Research shows that the objective features of people?s lives, such as income, gender, age, and education
Research shows that the objective features of people?s lives, such as income, gender, age, and education account for about ___________ of the differences in people?s self-reported level of happiness.;Answer;a) 50 to 60%;b) 25 to 35%;c) 8 to 20%;d) less than 1%;Question 2;Studies of affective forecasting;Answer;a) compared people?s predicted impact of an emotional event to the events actual impact.;b) assess people?s ability to understand why an event had the emotional impact that it did.;c) examine the difference between ?experts? and ?non-experts?predictions about emotional events.;d) measure the affects of the weather on people?s moods, feelings and behaviors.;Question 3;The study by Schkade and Kahneman found that students living in California and the Midwest;Answer;a) showed no differences in their predicted and actual ratings of happiness and life satisfaction.;b) both predicted that the weather would not influence happiness, but in fact Californians showed higher overall life satisfaction than Midwesterners.;c) were most affected by winter weather, with Californians showing higher life satisfaction during the winter, but not for the spring, summer, and fall.;d) both predicted higher happiness for students living in sunny California, but in fact there were no differences in overall life satisfaction between the two groups.;Question 4;Studies of happiness across the life span, the mid-life crisis, and the empty nest syndrome suggest that;Answer;a) both men and women are less happy during middle age than at other times of their lives.;b) adolescence and old age are the least happy stages of life.;c) strong family connections buffer the challenges of each stage of life.;d) no age or stage of life seems to be happier or unhappier than any other.;Question 5;One explanation for the finding that teenagers and the elderly have quite different emotional lives, but similar levels of overall happiness and SWB, is that;Answer;a) the averaging out of teens? emotional highs and lows approximates the steady state emotional experiences of most elderly.;b) global measures of well-being are biased by age-related attitudes.;c) contrary to popular belief, the emotional experiences of teens are not that different than the elderly?s.;d) the elderly tend to exaggerate both their good and their bad emotional experiences.;Question 6;Carstenson?s socioeomotional selectivity theory predicts that older adults and the elderly shift their life priorities from the;Answer;a) future to the past.;b) future to the present.;c) present to the future.;d) present to the past.;Question 7;Gender stereotypes may be part of the paradox of gender as revealed in research showing that the ?emotionality? of women may be more apparent than real. Research supporting this conclusion shows that;Answer;a) women are more confused than men about how they should react to emotional events.;b) ?real-time? experience sampling measures show less gender differences in emotions than do delayed, retrospective, or global measures.;c) women vacillate back and forth about their actual feelings towards an emotional event.;d) men and women do not differ in their emotional reactions when they are talking with same-sexed friends or family members.;Question 8;From a eudaimonic perspective, the issue of who is happier, men or women;Answer;a) is central to defining who is healthier, men or women.;b) misses the point of healthy functioning that is always a combination of strengths and weaknesses that co-occur within most individuals.;c) determines how society should think about preventative mental health programs.;d) is more of a paradox than for a hedonic perspective because women generally score higher on measures of positive mental health.;Question 9;Selection of effects in marriage refer to the possibility that;Answer;a) people may select the right or wrong person to marry.;b) people who marry are simply happier to begin with compared to people who don?t marry.;c) evolution helps select the type of person that is right for us.;d) that arranged marriages or cases where others influence our decision of whom to marry generally lead to poor choices and unhappiness.;Question 10;Religion and spirituality have been shown to have;Answer;a) no relation to happiness and well-being.;b) a negative relationship to happiness and well-being.;c) a small but consistently positive relationship to well-being.;d) a mixed relation with as many negative as positive effects.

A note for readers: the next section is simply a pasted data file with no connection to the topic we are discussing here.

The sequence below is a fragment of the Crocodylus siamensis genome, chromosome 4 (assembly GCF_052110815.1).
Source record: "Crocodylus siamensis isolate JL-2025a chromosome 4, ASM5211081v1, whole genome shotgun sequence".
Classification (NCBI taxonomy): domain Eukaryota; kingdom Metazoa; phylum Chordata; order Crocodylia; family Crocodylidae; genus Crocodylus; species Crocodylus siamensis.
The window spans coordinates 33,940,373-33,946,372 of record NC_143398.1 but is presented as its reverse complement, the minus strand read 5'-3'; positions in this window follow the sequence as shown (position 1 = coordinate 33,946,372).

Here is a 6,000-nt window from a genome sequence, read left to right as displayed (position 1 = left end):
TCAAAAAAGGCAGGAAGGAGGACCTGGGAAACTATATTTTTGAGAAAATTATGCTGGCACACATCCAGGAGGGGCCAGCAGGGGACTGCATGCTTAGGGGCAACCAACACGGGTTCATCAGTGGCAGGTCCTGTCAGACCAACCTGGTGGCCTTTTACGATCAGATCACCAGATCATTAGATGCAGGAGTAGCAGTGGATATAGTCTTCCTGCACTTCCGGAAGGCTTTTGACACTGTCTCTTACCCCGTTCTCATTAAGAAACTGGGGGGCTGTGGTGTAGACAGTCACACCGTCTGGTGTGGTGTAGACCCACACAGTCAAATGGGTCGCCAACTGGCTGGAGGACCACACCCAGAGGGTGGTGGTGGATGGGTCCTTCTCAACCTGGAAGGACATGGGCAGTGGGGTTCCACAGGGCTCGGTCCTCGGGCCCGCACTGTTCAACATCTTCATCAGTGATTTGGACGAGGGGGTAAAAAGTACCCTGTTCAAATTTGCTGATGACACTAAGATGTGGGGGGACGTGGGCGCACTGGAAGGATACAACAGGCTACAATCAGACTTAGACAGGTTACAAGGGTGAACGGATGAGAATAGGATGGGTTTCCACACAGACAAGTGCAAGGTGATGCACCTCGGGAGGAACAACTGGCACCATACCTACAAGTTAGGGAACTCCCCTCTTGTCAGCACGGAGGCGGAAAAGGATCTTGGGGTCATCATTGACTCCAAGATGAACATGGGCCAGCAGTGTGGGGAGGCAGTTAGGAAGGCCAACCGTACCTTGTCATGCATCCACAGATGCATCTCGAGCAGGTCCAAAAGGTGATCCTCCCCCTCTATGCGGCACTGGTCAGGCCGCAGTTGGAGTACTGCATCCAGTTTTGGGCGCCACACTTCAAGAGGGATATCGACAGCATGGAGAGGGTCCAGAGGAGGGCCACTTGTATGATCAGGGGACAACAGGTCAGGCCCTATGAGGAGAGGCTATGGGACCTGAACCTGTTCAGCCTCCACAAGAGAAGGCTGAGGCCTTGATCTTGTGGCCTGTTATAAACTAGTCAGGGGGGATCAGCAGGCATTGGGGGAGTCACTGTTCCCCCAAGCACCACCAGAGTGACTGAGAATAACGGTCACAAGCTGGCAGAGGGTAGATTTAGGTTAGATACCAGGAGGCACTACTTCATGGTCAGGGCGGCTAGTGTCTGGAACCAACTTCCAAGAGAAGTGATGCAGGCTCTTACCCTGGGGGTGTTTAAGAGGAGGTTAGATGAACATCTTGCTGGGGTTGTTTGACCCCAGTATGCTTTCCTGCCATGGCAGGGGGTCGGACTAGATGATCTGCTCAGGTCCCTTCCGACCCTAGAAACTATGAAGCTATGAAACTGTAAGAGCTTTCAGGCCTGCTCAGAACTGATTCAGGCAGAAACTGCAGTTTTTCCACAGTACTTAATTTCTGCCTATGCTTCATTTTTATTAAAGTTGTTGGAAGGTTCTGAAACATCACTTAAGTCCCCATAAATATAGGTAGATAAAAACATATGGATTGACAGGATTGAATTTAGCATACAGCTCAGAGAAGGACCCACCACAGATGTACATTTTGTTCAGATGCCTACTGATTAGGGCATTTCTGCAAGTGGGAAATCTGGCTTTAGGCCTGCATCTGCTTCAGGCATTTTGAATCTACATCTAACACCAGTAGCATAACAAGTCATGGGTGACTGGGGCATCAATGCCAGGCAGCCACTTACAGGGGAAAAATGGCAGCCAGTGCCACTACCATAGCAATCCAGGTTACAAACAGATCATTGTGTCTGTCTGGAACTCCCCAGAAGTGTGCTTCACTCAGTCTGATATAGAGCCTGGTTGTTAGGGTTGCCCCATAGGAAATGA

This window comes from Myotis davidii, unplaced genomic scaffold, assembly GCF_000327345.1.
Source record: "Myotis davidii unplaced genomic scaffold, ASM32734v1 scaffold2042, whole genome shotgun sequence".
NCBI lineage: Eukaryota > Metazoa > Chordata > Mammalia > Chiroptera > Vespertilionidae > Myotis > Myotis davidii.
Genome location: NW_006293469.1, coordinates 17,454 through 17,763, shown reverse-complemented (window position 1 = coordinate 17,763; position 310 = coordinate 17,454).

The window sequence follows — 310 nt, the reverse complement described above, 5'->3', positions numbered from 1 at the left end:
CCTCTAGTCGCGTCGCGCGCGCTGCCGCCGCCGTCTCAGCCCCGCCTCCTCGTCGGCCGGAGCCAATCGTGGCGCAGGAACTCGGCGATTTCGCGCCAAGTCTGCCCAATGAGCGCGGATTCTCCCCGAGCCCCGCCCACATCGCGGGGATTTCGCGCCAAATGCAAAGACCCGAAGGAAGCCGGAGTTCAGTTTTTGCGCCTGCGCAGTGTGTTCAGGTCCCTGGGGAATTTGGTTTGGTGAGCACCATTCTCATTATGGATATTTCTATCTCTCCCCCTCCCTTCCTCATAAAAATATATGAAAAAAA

Paper#25961 | Written in 18-Jul-2015Price : $32